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In the summer of 1996, Will Thomas and Dave Deacy were wading in the Columbia River in Kennewick, Washington, watching the annual hydroplane races. Will kicked something with his foot, bent down and pulled something up. It was a human skull. Turns out, it was a really old skull — 9,000 years old, one of the oldest human remains found in North America. It’s a discovery that would fuel an ongoing debate between scientists and Native Americans about how ancestral remains should be treated. It also inspired Beth Piatote, an associate professor of Native American studies at UC Berkeley and a member of the Nez Perce tribe, to write the play Antíkoni. It’s a Native American version of the Greek tragedy, Antigone.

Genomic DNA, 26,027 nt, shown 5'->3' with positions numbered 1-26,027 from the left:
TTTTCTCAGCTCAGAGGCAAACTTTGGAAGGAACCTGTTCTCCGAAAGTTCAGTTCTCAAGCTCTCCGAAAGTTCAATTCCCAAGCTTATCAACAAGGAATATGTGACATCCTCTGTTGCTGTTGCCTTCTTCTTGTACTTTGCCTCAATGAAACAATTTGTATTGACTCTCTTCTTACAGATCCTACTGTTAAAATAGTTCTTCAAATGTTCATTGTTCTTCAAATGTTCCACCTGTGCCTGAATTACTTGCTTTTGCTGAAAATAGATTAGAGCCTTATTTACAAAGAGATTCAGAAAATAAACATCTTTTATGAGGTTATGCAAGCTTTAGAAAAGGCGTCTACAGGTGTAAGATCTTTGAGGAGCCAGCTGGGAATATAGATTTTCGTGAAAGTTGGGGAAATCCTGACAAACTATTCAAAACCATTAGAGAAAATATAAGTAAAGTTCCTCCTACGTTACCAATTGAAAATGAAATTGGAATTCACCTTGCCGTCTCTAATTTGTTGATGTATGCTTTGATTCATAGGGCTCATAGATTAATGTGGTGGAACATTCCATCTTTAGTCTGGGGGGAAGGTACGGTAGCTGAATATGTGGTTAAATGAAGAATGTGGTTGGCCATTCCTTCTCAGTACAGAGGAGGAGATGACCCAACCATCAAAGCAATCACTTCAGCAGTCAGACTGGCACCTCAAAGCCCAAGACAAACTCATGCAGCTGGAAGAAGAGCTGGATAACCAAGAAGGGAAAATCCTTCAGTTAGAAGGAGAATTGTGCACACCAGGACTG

See photos and read the story on Berkeley News.

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